The San Francisco International Film Festival celebrated Latin American cinema this year with a selection of diverse, engaging films. PopMatters takes a look at six of the best selections from the festival this year.
San Francisco International Film FestivalCity: San Francisco
Thanks to the rich Mexican and Spanish Colonial cultural roots of its home city, it's only appropriate that the San Francisco International Film Festival highlight some of the best work coming out of Latin America. These six films represent the range and potential of contemporary Latina American cinema with a particular emphasis on chronicling and examining the processes of becoming that underlie identity. The films also represent a decent geographic spread (the unfortunate absence of films from Central America aside). Mostly gritty, sometimes lighthearted, these films are intimate portrayals of the struggles that make us human.
Set in Colombia, director William Vega's story about a teen girl who finds a new life at her uncle's remote guesthouse in the Andean highlands is a striking portrait of youth blossoming into adulthood under extraordinarily uncertain and absurd conditions. Though Alicia (Joghis Seudin Arias) is a tough young woman, her life at her Tio Oscar's (Julio César Roble) guesthouse is punctuated by moments of surprising tenderness. La Sirga is a coming-of-age tale situated firmly in a very adult world. As the reality of the national situation closes in ever tighter on Alicia and those around her, we know that this story is the tragic Latin American sort, not the chipper fairytale sort. It's precisely this unabashed examination of how stories really end that makes La Sirga such a striking and intimate film. The movie received honorable mention by the jury for the New Director's Prize.
This delightful coming-of-age tale set in Argentina combines serious themes of how identities are developed and how relationships are forged without losing the sense of wonder that Amalia (Martina Juncadella) feels when she stumbles into a new life in Buenos Aires. Written and directed by María Florencia Álvarez, Habi, the Foreigner offered an interesting exegesis on what it means to be our true, 'authentic' selves. After she wonders into a mosque, Amalia adopts the identity of a young Argentina-born Lebanese woman. While she finds freedom and the ability to truly be herself in her new role, she also learns that identities are fraught with complications, especially when she begins to form new relationships with a grocer's son and a middle-aged tenant in her building. Enjoyable from beginning to end, Habi, the Foreigner was in contention for the New Director's Prize.
This contemplation on the relationship between life and death is an admirable first effort from director Enrique Rivera. Margarita Saldaño is a joy to watch as she executes the role of Chavo in a stoic, sensitive fashion. Returning to her home in the southern Mexican village of Xochimilco isn't easy for Chavo, who must witness her 99-year-old mother's slide to death. Chavo also must navigate her relationship with her estranged husband and her two children, who she rarely sees. Away from the pressure of her city job, Chavo finally has the time to reflect on why she is who she is. Rivera executes his vision with dream-like tones and dashes of magical realism that come only in dreams.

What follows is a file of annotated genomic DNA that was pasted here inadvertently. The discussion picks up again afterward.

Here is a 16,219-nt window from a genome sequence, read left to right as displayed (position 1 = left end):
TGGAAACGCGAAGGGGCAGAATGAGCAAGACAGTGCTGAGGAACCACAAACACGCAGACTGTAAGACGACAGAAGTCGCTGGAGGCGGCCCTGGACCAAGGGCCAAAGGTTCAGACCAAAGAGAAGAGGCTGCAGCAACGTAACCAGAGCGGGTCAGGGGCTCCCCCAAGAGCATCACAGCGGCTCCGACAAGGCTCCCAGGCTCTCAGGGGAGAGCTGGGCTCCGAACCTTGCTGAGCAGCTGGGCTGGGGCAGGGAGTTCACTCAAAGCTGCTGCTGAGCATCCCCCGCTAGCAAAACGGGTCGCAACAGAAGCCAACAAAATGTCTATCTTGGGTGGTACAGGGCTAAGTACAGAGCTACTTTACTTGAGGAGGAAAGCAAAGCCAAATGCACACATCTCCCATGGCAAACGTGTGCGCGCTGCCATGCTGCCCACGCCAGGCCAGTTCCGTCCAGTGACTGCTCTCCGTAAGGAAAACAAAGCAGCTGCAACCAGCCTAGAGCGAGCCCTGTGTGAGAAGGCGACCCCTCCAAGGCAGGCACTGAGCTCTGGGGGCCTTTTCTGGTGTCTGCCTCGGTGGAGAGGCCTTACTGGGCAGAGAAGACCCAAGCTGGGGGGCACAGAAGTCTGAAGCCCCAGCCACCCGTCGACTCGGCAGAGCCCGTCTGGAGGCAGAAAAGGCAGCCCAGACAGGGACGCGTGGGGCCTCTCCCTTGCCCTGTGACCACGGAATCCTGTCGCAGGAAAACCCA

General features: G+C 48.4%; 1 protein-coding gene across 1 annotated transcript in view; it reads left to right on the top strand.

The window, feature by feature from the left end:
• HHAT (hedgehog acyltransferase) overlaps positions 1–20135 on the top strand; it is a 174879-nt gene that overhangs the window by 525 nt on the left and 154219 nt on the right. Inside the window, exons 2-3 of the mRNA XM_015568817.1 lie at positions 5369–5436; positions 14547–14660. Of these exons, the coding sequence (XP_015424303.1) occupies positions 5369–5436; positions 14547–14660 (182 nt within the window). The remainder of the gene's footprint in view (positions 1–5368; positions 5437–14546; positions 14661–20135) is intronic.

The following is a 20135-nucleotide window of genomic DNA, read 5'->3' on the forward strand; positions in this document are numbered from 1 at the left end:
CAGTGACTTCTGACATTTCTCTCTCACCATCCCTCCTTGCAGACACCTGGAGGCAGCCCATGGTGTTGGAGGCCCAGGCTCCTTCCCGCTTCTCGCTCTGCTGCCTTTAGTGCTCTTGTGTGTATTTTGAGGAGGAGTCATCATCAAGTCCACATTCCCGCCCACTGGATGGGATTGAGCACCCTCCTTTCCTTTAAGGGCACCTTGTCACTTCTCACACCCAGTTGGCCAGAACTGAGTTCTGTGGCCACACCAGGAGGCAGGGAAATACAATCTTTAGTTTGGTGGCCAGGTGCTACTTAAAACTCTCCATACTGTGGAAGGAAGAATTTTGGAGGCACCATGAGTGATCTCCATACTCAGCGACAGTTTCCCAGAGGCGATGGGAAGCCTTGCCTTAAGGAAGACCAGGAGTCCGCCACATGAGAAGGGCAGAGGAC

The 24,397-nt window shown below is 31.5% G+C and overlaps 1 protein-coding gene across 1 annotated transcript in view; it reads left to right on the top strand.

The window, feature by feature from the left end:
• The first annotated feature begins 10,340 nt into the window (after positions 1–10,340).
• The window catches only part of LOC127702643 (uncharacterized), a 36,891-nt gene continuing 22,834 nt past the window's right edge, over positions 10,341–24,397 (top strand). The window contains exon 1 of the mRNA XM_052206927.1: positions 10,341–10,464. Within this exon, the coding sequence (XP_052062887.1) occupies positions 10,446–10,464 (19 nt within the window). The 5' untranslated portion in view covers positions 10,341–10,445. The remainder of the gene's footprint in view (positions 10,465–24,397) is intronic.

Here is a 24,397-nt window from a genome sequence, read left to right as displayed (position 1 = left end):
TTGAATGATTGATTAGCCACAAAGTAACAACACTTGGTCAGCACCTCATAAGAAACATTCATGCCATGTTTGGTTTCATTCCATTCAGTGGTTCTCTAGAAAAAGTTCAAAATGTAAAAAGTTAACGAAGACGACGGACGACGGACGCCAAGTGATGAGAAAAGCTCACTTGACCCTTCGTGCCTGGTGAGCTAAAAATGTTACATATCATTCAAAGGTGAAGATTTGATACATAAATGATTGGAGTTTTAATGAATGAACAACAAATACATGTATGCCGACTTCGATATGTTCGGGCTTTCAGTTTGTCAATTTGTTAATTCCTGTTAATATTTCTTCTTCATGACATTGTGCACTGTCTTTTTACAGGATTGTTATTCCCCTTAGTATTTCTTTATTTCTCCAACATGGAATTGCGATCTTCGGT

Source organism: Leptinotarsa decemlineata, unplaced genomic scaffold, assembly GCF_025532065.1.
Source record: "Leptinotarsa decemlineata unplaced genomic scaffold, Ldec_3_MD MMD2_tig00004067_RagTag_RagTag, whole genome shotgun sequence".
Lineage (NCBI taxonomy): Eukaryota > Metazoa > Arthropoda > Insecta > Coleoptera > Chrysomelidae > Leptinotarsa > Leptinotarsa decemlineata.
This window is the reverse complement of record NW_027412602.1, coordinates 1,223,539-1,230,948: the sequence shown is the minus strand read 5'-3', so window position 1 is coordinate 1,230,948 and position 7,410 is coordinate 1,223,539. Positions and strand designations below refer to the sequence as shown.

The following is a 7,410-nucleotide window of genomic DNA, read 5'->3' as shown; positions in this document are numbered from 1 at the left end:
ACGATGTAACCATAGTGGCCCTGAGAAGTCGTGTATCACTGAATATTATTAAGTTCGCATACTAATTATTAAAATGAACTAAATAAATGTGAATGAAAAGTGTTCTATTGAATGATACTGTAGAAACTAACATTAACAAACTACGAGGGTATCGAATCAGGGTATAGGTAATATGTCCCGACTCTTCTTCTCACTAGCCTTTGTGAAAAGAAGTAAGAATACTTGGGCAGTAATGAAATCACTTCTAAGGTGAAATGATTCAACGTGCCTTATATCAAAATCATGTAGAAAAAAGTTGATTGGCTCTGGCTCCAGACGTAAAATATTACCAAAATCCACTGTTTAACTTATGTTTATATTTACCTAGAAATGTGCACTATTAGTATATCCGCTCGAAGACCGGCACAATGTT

To see After Lucia in the theatre was almost too much. The visceral imagery and emotional tension built by director Michel Franco were deeply affecting. After his wife dies, Roberto (Hernan Mendoza) and his daughter Alejandra (Tessa Ia) move from their home in Puerto Vallarta to Mexico City. Father and daughter are close but struggle to communicate. The beginning is a bit slow, then the film suddenly shifts from being a regular story of how two people deal with grief to a haunting story about how grief affects relationships. Alejandra becomes the victim of vicious bullies at school, but she seems unable to tell her father. After Lucia was hard to watch, which is likely what makes it seem like such an important movie to see. We get the sense that the struggles of Alejandra are probably experienced by more young women than we would like to think.
This delightfully quirky film received an honorable mention from the jury for the New Director's Prize; it was most certainly deserved. Set in Lima, The Cleaner is the story of forensic clean-up worker Eusebio (Victor Prada), who spends his days cleaning up after the victims of a mysterious pandemic. Director Adrián Saba shows us a fascinating vision of a metropolitan emptied by a mysterious, probably airborne disease. In the course of his duties, Eusebio finds young Joaquin (Adrian Du Bois) hiding in a closet after his mother's death. The pair navigate the deserted streets, leading to a quiet closeness that only grief can bring. This is an apocalyptic story unlike others, focusing on deep, inner emotions instead of outer destruction.
Alicia Scherson's Il Futuro is adapted from the novella by Robert Bolaño and is rife with the author's sensibilities. A very different coming of age tale, Il Futuro is the story of two teens in Italy who are orphaned when their parents die in a car crash. With their only family in Chile, they must find a way to make a life for themselves. Bianca (Manuela Martini) and Tomas (Luigi Ciardo) live relatively dull lives until Tomas brings two bodybuilder friends home. The group hatches a plot to steal money from a former Mister Universe and movie star called Maciste (Rutger Hauer). As Bianca gain's Maciste's trust, she begins to realize that becoming an adult is much more complex than it seems. Ultimately, the film is touching and can speak to the experiences of a diverse group of viewers.